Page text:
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What is specialty coffee – Top 10 world’s best specialty coffee

Specialty coffee has increasingly become the most interesting topic among coffee forums. There have been several discussions occurring to give out an exact answer for the question “What is specialty coffee?”. Let’s find out its actual concept in this essay.

See more: Top 3 reputable Vietnamese specialty coffee suppliers

What is specialty coffee?

For a long time ago, coffee was considered a regular drink by many people. When coffee becomes a culture, it requires a new perspective from coffee addicts. That is also when people ask themselves “What is specialty coffee?”. This question attracts a lot of interest from coffee forums around the world. According to the National Coffee Association of America (2015), coffee customers in the US believe that 48% of coffee they use is specialty coffee. So what is the actual concept for specialty coffee and by which regulations and standards do we grade specialty coffee? This article will answer the question “What is specialty coffee?”.

The answer to the question “What is specialty coffee?”

The definition of this term originated from Erna Knutsen, a member of Knutsen Coffee Ltd., in her speech at an international coffee conference in Montreuil, France, in 1978. She conceptualizes that coffee beans which are grown in special geographic microclimates with unique profiles are referred to as “specialty coffee”.

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It took a long journey to define what is specialty coffee

  • Definition of SCAA about specialty coffee

Based on the fundamental premise, the idea of the coffee title was also defined by The Specialty Coffee Association of America (SCAA) in 2009. According to SCAA, the process in which craftspeople roast the highest quality green coffee beans to the greatest aroma and brewing them to SCAA standards will produce specialty coffee. Thereby, coffee scoring 80 or above on SCAA’s 100-point scale will be graded “specialty”.

  • General definition about specialty coffee

Coffee from a growing area with suitable natural conditions along with special farming, harvesting, and processing process, which has distinct taste and aroma and grades 80 or above out of 100 points on the scale of standards according to the World Specialty Coffee Association (SCA) and the World Coffee Quality Institute (CQI), is called specialty coffee.

Other things to know about specialty coffee

The most curious thing everybody wants to know is how to produce specialty coffee and how specialty coffee can be graded.

What creates a specialty coffee?

All stages in the coffee production process affect the quality and uniqueness of specialty coffee beans.

  • Growing

At ground level, the appropriate intersection of microclimate, soil chemistry, and cultivation is obviously crucial because these elements decide the quality of specialty coffee beans. If it is grown at the wrong altitude, soil, or the wrong climate, specialty products could not be produced and the potential for quality is destroyed. 

Currently, in Vietnam, Arabica coffee trees in Lam Dong and Quang Tri are most appreciated.

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Growing specialty coffee

  • Harvesting

Coffee cherries on a healthy plant must be picked in a 100% ripe state by hand. Selective hand picking takes more time but gives better results because the pickers will feel the ripeness of the cherries to ensure the standard of specialty coffee beans for the following stages.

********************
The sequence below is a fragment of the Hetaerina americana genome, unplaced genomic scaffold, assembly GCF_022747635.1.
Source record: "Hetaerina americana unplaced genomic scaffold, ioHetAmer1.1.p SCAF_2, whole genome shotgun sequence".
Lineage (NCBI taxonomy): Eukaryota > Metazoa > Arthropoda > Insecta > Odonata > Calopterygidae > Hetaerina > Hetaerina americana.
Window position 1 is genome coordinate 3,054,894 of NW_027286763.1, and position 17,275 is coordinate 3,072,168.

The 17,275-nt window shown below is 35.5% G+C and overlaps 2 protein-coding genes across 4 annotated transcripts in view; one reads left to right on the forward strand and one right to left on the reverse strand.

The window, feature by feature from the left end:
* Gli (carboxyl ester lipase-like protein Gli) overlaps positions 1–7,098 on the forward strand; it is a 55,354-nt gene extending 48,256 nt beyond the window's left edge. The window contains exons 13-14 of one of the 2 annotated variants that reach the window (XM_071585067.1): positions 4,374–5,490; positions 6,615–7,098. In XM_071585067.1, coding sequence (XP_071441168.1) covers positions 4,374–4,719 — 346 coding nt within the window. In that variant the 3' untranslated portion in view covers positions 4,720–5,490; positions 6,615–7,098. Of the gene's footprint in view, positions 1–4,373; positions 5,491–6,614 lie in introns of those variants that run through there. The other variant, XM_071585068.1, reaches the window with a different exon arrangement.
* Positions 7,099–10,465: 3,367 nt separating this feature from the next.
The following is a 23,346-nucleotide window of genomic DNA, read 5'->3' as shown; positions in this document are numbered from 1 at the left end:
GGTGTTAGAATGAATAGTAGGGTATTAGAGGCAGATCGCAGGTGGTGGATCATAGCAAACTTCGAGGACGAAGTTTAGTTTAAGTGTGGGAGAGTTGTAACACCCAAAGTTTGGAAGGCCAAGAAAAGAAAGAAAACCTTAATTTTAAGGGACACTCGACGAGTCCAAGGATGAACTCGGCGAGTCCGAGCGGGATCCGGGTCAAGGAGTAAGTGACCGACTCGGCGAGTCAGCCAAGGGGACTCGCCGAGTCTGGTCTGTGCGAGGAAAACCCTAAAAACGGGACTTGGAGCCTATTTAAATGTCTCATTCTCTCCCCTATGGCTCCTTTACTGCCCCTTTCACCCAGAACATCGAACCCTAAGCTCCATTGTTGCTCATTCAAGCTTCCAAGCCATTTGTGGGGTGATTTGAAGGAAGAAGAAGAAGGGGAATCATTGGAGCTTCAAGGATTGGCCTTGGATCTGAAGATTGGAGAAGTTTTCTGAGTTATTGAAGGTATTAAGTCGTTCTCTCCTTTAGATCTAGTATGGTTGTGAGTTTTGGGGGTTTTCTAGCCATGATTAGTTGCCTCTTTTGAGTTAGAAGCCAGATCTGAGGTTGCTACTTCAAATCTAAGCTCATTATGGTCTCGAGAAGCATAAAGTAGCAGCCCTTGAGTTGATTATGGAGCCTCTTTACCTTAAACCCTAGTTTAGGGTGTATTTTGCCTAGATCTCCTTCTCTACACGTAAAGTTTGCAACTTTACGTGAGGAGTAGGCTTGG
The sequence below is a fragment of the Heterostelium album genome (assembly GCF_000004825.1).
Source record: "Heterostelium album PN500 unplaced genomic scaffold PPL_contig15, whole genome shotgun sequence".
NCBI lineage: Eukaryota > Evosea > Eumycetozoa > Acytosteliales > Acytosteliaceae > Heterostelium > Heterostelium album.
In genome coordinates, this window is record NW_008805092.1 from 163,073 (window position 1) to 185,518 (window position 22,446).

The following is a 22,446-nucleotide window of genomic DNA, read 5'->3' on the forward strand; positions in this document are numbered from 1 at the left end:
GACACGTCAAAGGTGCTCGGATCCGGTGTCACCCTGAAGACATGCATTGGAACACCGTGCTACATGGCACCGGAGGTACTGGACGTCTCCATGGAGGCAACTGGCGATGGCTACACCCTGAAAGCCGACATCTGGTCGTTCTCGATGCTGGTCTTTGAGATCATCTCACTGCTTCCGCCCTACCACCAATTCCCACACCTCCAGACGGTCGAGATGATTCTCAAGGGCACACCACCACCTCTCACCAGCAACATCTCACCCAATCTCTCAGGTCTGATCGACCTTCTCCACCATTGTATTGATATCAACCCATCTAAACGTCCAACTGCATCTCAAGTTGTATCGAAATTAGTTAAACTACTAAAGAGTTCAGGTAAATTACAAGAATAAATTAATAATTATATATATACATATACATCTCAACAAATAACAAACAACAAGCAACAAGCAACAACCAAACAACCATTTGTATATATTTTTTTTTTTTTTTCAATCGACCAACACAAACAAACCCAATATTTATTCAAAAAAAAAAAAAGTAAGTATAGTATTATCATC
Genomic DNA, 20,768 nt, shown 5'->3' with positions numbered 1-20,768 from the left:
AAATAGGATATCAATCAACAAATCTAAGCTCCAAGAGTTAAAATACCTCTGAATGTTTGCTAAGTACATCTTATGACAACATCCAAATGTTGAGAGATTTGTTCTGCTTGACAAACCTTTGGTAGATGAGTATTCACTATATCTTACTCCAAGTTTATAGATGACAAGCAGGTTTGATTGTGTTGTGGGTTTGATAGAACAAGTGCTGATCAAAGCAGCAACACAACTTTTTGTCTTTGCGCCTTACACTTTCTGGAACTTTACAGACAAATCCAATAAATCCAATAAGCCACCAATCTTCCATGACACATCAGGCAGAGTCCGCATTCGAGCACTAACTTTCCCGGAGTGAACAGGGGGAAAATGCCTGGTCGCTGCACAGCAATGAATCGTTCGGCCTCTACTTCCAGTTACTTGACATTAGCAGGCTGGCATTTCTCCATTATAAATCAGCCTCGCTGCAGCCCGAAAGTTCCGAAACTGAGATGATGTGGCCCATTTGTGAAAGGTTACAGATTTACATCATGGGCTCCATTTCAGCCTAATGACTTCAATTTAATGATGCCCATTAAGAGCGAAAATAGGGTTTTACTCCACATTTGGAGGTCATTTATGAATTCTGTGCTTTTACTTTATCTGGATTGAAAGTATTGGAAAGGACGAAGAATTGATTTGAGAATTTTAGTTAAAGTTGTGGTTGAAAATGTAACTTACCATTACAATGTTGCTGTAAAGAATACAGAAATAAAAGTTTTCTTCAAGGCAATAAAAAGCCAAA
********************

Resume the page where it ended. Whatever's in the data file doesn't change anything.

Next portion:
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Harvesting specialty coffee

  • Processing

Specialty coffee is graded by taste and aroma. They do not come from the seed, but from the pulp. So, how to get them into the bean is why processing is such a crucial and demanding task. Besides traditional methods such as natural, honey, or washed coffee process, there have been several modern methods of coffee processing in recent years. 

Anaerobic fermentation

  • After harvesting, the cherries are put into the depulper. 
  • When the pulp is removed, the seeds are sorted into different sizes. 
  • Then they are placed in sealed airtight fermentation tanks which allow oxygen to be sucked out in 12 hours. Carbon dioxide and heat are generated due to the pressure increase in the tanks. The level of CO2, sugar, temperature, and pH are measured for accurate results. 
  • This reaction must be stopped before alcohol is produced. 

The essence of this method is to get substances from the pulp into the beans by using the high pressure in the tank. Experiments showed that original flavors of the same coffee can be enhanced (creamy, silky texture) or different flavor profiles can be created (complex, wild acidity) through Anaerobic fermentation.

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Anaerobic fermentation results in the alternation of organoleptic profile

Carbonic maceration

Carbonic maceration occurs in an anaerobic environment. 

  • The ripe cherries are placed into an airtight tank and then carbon dioxide is injected into it, which makes oxygen be pushed out. 
  • The maceration process can lengthen from a few hours to several days, which totally depends on the desirable products of farmers.

During this process, the two substances called tannins and anthocyanins are migrated into the bean, bringing an unusual taste of coffee.

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Carbonic maceration forces CO2 into and expelling O2 from the tank

  • Drying

For later use, the specialty coffee beans must be dried from about 46-47% to 11-12% to prevent mold which can damage the quality of coffee. This process is often done in natural sunlight for 8-10 days (depending on temperature and sunlight). For using natural sunlight, there are three main locations to dry coffee beans, including patios, tablets, and parabola houses. 

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Drying coffee

  • Roasting

About 230 to 260oC is the most appropriate temperature for roasting coffee beans. During the roasting process, coffee is kept moving to make sure all beans are well-roasted. The oil inside the specialty coffee beans begins to emerge when their inner temperature reaches 230oC. Then, the color of the beans changes from green to brown and the coffee gets the aroma. Roasting is a very important step because if the bean is not well-roasted, the coffee cannot reach the perfect aroma and taste or if it is over-roasted, the flavor of coffee can be destroyed. Because the aromas will gradually fade after roasting, it is suggested to enjoy coffee from 2 to 30 days after roasting.